Welcome to the National Organization of Victims of Juvenile Murderers NOVJM


We are the loved ones of those who were murdered by juveniles. We formed NOVJM only for the purpose of supporting and informing each other. Our organization takes no specific stand on what criminal sentences for these offenders should be. Cases and victims’ views vary widely, and offender sentences are decided by the criminal justice system established in law by our society, not by victims’ families

We stand for truth-telling in these cases. We stand for victims rights, and specifically those of all victim family members to be heard and participate fully as they choose in their cases.

We began as NOVJL, National Organization of Victims of Juvenile Lifers, but changed our name to NOVJM in 2014 due to our growing membership of many victims families of those killed by teens who received sentences far less than life – the majority of teen killers’ sentences.

Loved ones of those killed by teens should join our NOVJM Facebook Group for the most up to date news and information, and to chat with each other.

Read more About Us and What We Believe

Police Officer Larry Elwood Lasater, Jr. | Pittsburg Police Department, California
Photo: Officer Larry Lasater of Pittsburgh, California, Killed in the Line of Duty by a Teenager Sentenced to Life   


  • BREAKING NEWS: The Supreme Court of the United States has ruled against the best interests of victims families in a case that has decided the retroactivity question – Montgomery v Louisiana. The opinion goes much farther than anticipated and appears to legally undo almost every long term or life sentence given to any teen killer in this nation, going decades back in some cases. The majority opinion from Justice Kennedy can be read here.
    Victims families are urged to get in touch with the prosecutors in the county where their murder cases and trials took place for more information. We also ask all victims families to stay in touch with NOVJM about developments that they hear about in their own cases and states – email us at NOVJM@aol.com or through our Facebook and Twitter @VctmsTeenKillrs. Please join in our mutual information sharing and support.
    The Supreme Court has decided, much to our dismay, that Miller v Alabama is retroactive. This ruling will likely affect negatively tens of thousands of murder victims family members, most of whom had no idea there was any challenge to the prison sentences being served by their loved ones’ killers.  Many will not be able to even be notified of this devastating development because they walked away from the life sentences given their loved ones’ murderers believing they were permanent, and have not stayed in contact with local officials for notification of this legal nightmare just re-opened by the Supreme Court.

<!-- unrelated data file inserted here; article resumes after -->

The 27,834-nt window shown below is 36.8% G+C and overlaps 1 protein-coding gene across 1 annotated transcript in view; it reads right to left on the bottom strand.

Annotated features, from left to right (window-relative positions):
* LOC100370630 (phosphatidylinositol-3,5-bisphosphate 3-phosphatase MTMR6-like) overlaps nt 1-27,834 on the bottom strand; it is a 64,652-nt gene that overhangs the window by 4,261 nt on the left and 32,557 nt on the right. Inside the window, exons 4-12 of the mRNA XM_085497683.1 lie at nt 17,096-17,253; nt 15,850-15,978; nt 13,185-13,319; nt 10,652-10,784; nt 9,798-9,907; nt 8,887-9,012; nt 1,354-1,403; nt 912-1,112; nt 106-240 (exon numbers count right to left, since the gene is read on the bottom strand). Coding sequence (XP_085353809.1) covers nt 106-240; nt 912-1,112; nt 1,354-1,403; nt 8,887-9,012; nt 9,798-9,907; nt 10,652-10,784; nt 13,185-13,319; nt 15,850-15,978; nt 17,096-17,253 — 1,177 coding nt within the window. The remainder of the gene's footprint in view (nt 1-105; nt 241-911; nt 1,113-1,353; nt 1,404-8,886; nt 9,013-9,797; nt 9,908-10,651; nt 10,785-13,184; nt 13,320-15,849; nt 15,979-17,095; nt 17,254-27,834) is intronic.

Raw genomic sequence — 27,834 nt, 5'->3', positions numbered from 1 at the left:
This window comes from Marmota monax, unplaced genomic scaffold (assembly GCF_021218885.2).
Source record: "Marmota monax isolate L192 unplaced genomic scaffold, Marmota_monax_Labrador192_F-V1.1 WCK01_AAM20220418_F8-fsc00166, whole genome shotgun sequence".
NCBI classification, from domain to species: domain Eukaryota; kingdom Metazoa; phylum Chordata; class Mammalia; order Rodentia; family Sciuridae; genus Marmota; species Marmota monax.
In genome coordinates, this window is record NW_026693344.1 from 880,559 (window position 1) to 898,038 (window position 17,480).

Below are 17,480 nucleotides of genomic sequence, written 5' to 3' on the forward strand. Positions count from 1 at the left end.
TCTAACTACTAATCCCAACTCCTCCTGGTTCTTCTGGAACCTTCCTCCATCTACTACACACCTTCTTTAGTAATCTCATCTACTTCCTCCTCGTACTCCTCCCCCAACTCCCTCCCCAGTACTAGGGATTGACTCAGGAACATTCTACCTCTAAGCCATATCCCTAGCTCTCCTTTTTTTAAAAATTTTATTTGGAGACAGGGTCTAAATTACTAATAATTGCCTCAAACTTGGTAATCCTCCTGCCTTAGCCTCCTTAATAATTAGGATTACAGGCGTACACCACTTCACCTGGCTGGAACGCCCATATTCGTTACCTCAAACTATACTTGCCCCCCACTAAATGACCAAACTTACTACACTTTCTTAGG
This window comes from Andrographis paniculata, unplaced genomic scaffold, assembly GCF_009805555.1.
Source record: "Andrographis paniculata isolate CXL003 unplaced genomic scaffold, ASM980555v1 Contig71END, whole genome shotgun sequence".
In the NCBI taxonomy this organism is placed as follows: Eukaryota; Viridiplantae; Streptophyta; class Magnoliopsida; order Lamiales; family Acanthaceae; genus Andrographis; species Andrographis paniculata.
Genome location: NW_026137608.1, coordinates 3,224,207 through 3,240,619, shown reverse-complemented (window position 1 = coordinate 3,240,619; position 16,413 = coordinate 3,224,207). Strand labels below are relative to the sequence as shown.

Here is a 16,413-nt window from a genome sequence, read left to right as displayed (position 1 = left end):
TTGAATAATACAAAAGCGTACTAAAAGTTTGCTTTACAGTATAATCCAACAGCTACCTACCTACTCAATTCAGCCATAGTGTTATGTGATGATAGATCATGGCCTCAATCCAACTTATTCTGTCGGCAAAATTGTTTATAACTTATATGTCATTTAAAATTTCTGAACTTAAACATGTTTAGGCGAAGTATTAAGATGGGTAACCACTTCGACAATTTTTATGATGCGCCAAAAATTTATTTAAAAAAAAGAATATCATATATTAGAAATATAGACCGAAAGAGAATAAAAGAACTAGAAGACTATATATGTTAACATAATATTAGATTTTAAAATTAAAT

We are still analyzing the ramifications of this horrible ruling for victims families, some of whom have already shared personal shock and re-traumatization on our NOVJM Facebook group where we discuss and share with each other.
    We submitted an amicus brief that states our view of the case and were present at the Supreme Court in Washington D.C. on OCTOBER 13, 2015. We invite all interested in helping support victims voices in this debate to contact us on our closed NOVJM Facebook Group or at NOVJM@aol.com.
    Please visit the memorial page for Officer Charles Hurt, the murder victim at the center of the Montgomery case. As there will be much news media attention on this case, our NOVJM members that are willing to talk to the press can be found here. Our media release for October 13, 2015 at the Supreme Court can be downloaded here.
  • Thank You to Jack Park, prominent attorney at the Strickland Brockington Lewis Law Firm in Atlanta, Georgia for representing NOVJM pro bono before the U.S. Supreme Court, and authoring our amicus brief. Your service to devastated families of murder victims is nothing short of heroic.
  • Compromise legislation agreed to in Illinois for 2015 giving teen killers several chances at early release during their sentences will not be retroactive, but instead will apply only to new offender sentencing. Because of the 2014 Illinois Supreme Court interpretation of Miller v Alabama, declaring it retroactive, every guilty Illinois juvenile lifer will have one re-sentencing hearing. Victims families should be notified by their county’s States Attorneys as re-sentencing hearings already are beginning.
  • Michigan legislature passes victim-friendly bill to deal with teen killers’ life sentences. U.S. Court of Appeals issues order staying any parole hearings for teen killers. Michigan Legislature passes on Miller-compliance legislation that is not retroactive. Victims families have suffered re-traumatization in order to be heard. Details here. Attorney General Schuette shows exemplary concern for victims families in his persistence against offender advocates.
  • The Debate That Agonizes Victims Families: whether or not the Miller v Alabama Supreme Court ruling should be applied retroactively or not rages on, with victims families traumatized by all the uncertainty and re-opening of wounds.
  • Massachusetts Supreme Court votes to traumatize victims families by re-opening their loved ones’ murder sentences. A leading newspaper calls for victims families to be treated better.
  • Alabama’s Supreme Court joins other state courts and lawmakers in finding that the Supreme Court’s ruling last summer for optional sentences only for teens that kill is NOT retroactive.
  • Pennsylvania‘s Supreme Court rules against retroactive application of the Miller Supreme Court decision while the Legislature votes to preserve Life Without Parole sentences as an option going forward. And, as elsewhere nationally, offender advocates’ claims about offender numbers are exaggerated.
  • Victims’ families in California approve as the 9th Circuit rules in support of the discretionary life sentences in place for teen killers.
  • Nebraska‘s new law for sentencing of teen killers is supported by many victims families and legal experts.
  • Iowa‘s Supreme Court orders re-sentencing for teen killers, re-traumatizing victims’ families
  • South Dakota – a lone Court rules on one offender’s case.
  • Connecticut legislation to free teen killers defeated
  • The Texas Senate Affirms Appropriate Prison Sentences